All children, except one, grow up. ”
Peter and Wendy, by J.M. Barrie
This is the first line from my most favorite children’s story--Peter Pan. I have always loved the cocky little boy with a “shortish name” and the funny address “second to the right, and straight on till morning.” I’ve lost count of the times I’ve read this beloved classic…as a child, as a mother and now a grandmother. When I was little I dreamed of flying off to Neverland with the Pan and imagining what it would be like to see the Lost Boys and Hook and of course everyone’s favorite fairy Tinker Bell.
What is it about the story of Peter Pan that endures all these years after J.M. Barrie penned the original in 1911? I’m not the first person to write something inspired by the tales of Peter Pan and I won’t be the last. What makes this fairy tale timeless and relevant more than a century later?
I believe the secret lies in the innocent charm of Peter Pan's enduring youth, his invincibility and endless quest for adventure. And, too, his boyish conceit. He really is to this day just too adorable. He steals the hearts of young girls, and makes adult women either want to mother him or wish they were young again.
I’ve mentioned before that the spark for writing SECOND STAR TO THE RIGHT came from a dream… one about Wendy. I awoke wondering what became of the girl who had to grow up?
I felt young again as I brought Wendy to the page, this time from a different perspective. In SECOND STAR TO THE RIGHT, Wendy is a ninety year-old woman living in a converted nursery in London who believes she is Peter Pan’s Wendy. Even as an old woman, Wendy's faith in magic, the Neverland, and Peter remained as immutable as the stars. Wendy had grown up--had become quite old-- yet she'd kept the innocence and joy of youth alive in her heart.
Years ago when I wrote the book, my mother lay dying in the room next to my office at home. She had cancer and it had been my honor to nurse her. I didn’t realize it at the time, but writing the novel was my personal way of coping with my mother’s final days. As one reviewer wrote: "While the original Peter Pan story revolved around Peter's attempt to delay Wendy's transition to womanhood (he took the children on her last night in the nursery), in Second Star we find Peter Pan (the Guardian of the Dead and the Lost Souls) is pivotal to the now aging Wendy's transition to the next life - which as the book suggests, may also be in the Never Land."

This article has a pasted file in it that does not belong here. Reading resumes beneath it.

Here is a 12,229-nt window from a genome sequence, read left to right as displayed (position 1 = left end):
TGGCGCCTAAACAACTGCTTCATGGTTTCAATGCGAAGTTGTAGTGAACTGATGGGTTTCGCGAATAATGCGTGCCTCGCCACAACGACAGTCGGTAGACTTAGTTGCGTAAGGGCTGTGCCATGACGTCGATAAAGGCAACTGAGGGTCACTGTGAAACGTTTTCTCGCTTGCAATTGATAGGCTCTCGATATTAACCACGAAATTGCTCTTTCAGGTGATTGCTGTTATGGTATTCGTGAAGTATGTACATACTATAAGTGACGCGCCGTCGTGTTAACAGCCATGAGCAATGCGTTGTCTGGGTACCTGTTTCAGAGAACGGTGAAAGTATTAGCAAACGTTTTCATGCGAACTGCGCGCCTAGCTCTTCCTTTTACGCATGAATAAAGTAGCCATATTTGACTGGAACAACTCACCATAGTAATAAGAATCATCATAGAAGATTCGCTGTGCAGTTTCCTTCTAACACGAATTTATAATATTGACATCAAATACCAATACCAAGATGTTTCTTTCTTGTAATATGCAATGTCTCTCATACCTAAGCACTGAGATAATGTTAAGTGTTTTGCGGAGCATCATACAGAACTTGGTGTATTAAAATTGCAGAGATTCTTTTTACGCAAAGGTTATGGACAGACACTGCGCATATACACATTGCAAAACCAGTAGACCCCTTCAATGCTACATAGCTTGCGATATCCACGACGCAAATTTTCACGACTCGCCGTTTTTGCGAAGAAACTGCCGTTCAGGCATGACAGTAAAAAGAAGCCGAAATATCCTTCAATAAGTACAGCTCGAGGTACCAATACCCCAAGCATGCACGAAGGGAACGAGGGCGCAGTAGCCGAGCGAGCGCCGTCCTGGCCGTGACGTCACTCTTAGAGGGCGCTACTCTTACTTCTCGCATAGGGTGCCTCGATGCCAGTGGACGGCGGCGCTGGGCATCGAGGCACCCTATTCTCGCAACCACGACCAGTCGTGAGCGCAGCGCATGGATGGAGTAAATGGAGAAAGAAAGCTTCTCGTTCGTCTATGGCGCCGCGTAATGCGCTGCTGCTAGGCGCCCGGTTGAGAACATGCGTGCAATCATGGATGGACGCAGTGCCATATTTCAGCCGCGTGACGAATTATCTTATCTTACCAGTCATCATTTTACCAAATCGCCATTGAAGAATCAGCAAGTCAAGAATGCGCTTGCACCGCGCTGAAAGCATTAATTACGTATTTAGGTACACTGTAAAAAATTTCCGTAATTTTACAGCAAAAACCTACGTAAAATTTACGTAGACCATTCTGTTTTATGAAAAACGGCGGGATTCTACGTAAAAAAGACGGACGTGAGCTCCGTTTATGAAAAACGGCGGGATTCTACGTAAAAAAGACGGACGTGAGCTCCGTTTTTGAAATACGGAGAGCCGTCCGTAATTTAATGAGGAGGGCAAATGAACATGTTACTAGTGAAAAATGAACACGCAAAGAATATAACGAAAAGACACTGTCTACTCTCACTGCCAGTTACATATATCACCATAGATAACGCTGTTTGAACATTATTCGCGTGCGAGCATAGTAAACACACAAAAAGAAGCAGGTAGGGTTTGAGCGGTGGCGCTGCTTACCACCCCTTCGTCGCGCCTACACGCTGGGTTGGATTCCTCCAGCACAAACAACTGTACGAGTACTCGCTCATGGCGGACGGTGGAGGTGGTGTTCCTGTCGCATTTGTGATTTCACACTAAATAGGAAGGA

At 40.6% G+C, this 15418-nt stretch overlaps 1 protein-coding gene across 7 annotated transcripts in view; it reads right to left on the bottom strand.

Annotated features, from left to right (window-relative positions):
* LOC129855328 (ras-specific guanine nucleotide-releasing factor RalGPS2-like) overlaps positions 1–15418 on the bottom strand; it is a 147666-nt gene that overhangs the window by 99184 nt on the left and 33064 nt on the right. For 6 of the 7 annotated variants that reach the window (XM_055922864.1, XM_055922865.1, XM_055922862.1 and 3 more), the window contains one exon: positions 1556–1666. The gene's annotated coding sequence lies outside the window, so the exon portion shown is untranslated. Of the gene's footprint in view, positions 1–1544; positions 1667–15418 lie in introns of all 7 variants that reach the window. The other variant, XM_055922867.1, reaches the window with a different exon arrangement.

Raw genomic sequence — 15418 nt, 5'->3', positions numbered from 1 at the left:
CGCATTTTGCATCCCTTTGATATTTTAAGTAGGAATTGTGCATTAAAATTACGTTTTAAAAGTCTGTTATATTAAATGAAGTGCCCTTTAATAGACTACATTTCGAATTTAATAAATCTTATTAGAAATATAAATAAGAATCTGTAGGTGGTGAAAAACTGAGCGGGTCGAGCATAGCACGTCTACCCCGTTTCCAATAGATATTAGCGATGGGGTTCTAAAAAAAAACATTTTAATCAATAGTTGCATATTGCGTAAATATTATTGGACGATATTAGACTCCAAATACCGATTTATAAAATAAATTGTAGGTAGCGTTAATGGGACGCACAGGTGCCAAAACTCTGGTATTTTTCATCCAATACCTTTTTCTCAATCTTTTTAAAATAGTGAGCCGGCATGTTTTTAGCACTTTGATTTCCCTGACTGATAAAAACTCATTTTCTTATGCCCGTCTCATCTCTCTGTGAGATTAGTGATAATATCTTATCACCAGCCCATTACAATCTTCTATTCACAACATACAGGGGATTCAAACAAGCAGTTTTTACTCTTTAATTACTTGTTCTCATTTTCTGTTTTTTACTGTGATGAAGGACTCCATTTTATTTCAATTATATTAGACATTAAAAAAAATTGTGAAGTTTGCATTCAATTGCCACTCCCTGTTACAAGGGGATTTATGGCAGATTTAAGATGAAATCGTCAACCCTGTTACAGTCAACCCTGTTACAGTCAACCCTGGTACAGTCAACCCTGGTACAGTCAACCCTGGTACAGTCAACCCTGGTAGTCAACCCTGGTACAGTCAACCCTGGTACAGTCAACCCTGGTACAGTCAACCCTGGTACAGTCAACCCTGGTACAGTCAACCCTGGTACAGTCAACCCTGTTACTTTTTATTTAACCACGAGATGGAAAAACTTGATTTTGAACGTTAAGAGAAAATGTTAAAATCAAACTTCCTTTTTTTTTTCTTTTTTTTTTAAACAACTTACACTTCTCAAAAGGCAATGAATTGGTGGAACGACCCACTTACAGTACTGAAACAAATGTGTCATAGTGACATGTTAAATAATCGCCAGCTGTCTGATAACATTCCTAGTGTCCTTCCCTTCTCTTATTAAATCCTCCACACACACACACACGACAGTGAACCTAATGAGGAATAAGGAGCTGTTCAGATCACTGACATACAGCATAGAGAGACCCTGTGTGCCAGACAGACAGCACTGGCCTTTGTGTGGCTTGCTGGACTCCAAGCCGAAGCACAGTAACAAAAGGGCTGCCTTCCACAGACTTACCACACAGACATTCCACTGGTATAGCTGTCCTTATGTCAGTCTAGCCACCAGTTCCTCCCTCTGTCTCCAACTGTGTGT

Only years later, when I revised SECOND STAR TO THE RIGHT, could I see in retrospect what I had not realized while writing the book: the parallels between the fictional story of Wendy's transition to the next life and the reality of my mother’s anticipation of death.
One of my favorite lines in the book comes from Wendy telling the heroine, Faye, a story about how Tinker Bell had given what-for to a sulking Wendy.
"Whatever it was inside of me, whatever kernel deep within that enabled me to believe in fairies, in Peter, in the Neverland itself, this was my source of strength. No one could ever take that away from me. As long as I believed, no matter where I was or with whom, I'd always belong. Because I was at home in my own heart." Wendy reached out to cup Faye's cheek in her palm. "Knowing that I have a fairy on my shoulder, I have nothing to fear." -Second Star to the Right
Like Wendy, my mother's eyes could sparkle with mirth and she'd love to have a little fun. It brought me comfort to write the ending of the book. By the time I finished it, my mother had passed. In retrospect, I wonder if perhaps she was the fairy on my shoulder.
Maybe we all need a little magic in our lives. To keep the innocence and joy of youth in our hearts--especially during times of stress. Even if you don’t believe in fairies I hope you'll entertain the possibilities of stars while reading SECOND STAR TO THE RIGHT.
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